Brassicas

Chinese Cabbage (Wong Bok)

Cabbage

Background

Greek myth says the first cabbage sprang from the tears of a prince whom the wine god Dionysus punished for trampling his grapes.

Whatever its beginnings cabbage has served mankind well.

It is known to have grown wild for centuries near European and English sea coasts and still grows wild in some parts of England.

Just who was responsible for its cultivation is not known, but Italy is credited with teaching the Germans to plant and eat cabbage,

while Sauerkraut is said to be a Tartar invention that was brought into Germany by the Slavs and the Dutch brought coleslaw into the U.S.A. It's given us a big family of noble ancestors.

Cabbage yields more food per square metre than most other vegetables except Kale and root crops.

There are many varieties of cabbage on the market in both seed and in seedling punnets.

Cool Climate Cultivation

Savoy cabbage seems the best type to grow in cool climates " savoy" means crinkled leaf, so expect these cabbages to have these.

They are the best salad cabbage and this is mainly what we grow cabbage for - coleslaw.

Red Acre is another variety that is available through

"The Lost Seed"http://www.thelostseed.com.au.

This Tasmanian company is marketing its seed through retail outlets throughout Tasmania and online.

I have found the seed to be reliable in germination and vigorous in growth. They are good people to deal with.
Cabbages of different types can be grown in cool climate conditions all year but the knack is to select the variety that suits the conditions.

Sow Vertus Savoy cabbage in October for summer coleslaw.It's flavour in coleslaw is superior.

If you are plagued by cabbage white butterfly ( I am), you will need to spray thoroughly and weekly with Dipel

to have your hearts develop without severe grub damage.

Red Acre is an American variety that is adapted well to cool climate summers and adds a lovely colour to coleslaw.

Once the cabbage heads up ( about 12 weeks after sowing) you need to harvest it,

as summer cabbages usually split quickly once the head has formed.

So sow only 2 -3 plants at a time and stagger sowings thus:

When the first true leaves appear on your cabbage, ( about 3 weeks from sowing) you should sow further seed.

(October -March) As summer growth quickens until end of December, you should be able to have a regular supply of cabbage

from December through to August after Autumn sowings.

Cabbage appreciates a good foundation dressing of Complete Organic Fertiliser ( 4 litres per 10 square metres).

It is always best to sow seed direct as seedlings are often setback after planting due to a disturbance of their roots.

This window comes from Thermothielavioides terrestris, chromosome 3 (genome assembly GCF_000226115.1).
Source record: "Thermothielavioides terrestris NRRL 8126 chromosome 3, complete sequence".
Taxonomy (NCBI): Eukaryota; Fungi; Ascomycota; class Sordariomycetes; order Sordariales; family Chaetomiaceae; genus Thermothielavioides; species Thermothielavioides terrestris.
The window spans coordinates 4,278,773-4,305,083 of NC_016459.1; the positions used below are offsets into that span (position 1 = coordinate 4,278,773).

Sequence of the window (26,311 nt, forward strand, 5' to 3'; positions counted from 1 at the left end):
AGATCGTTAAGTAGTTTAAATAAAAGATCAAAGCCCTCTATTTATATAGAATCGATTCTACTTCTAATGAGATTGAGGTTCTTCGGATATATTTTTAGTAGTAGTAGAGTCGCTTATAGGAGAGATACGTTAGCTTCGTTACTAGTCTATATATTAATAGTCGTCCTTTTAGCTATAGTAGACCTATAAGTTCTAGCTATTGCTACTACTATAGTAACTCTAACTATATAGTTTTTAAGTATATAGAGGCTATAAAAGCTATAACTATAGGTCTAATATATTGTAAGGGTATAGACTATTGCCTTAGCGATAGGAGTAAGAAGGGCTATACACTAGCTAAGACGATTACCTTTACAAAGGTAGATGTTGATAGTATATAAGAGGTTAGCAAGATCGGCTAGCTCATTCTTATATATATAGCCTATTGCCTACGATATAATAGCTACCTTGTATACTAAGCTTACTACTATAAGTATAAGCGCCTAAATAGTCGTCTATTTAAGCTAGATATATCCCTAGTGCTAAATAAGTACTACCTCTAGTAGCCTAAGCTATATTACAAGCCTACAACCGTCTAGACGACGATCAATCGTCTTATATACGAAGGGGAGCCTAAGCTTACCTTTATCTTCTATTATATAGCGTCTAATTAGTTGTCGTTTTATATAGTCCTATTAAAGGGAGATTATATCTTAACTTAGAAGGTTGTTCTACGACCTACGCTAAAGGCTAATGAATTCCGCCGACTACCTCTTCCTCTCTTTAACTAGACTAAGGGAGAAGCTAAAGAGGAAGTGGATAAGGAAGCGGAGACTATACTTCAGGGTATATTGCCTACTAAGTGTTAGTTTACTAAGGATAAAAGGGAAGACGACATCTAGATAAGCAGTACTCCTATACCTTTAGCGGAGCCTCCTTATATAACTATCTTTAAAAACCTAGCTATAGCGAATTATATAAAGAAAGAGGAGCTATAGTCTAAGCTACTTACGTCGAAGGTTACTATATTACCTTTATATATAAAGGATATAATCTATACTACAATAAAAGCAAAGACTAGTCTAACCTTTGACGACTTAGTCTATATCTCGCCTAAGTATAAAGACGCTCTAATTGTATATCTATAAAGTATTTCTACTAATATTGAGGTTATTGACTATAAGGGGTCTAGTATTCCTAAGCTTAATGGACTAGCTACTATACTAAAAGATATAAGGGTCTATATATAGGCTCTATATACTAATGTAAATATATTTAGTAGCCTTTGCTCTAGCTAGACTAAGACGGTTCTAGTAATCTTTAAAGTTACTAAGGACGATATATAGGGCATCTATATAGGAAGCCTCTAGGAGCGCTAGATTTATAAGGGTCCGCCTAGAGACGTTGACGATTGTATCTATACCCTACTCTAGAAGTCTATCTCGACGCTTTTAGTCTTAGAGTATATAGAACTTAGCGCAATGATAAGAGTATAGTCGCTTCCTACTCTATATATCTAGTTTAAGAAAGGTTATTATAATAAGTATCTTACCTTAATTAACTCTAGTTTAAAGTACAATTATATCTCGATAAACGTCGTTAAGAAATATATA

For best results the tap root of cabbage should be undisturbed.

Setbacks in growth usually result in a less than satisfactory result in the heading of the cabbage,

or sometimes make it more prone to attack from disease.

Spacing

It is always best to allow the optimum space for vegetables to develop.

This way they take less watering as each plant obtains the water necessary from a larger area of ground

and they develop better nutritional qualities as they are not in severe competition with the plants around them.

Space your cabbages at 60cm x 60cm centres for best results.

Side dress your plants every 3 weeks with COF until the plants no longer put on a growth spurt.

This indicates they are getting sufficient nutrient for optimum development.

Varieties suitable for Cool Climate cultivation

Early varieties ( sow August-September indoors- plant out in late September or October)

45x45 cm spacings

Copenhagen Market

Sugar Loaf Golden Acre

Savoy Ace

Vertus Savoy

Late Varieties ( take longer to mature 120-180 days

Savoy King

Over wintered varieties (sow mid March-mid April)

These varieties will usually develop good leaves before June and hold over winter

before setting a head in September/ October and then bolting to seed. They provide cabbage in Spring.

Recipes Worth Trying

Sauerkraut, sour cabbage, is a german lacto fermented cabbage dish.

In the 18th Century Captain James Cook used sauerkraut to prevent the death of his sailors from scurvy

but Germany’s sauerkraut is actually a version of chinese kraut, brought to Europe by the hoards of Genghis Khan.
Raw cabbage is implicated in depressed thyroid functioning, while fermented cabbage and other vegetables

provide many health benefits and should not be under estimated for their healing powers.

Sally Fallon in her book, Nourishing Traditions provides some excellent instructions on the fermentation of vegetables and fruits, in addition to grains, nuts, seeds, fish and meat.

Basic Recipe for Sauerkraut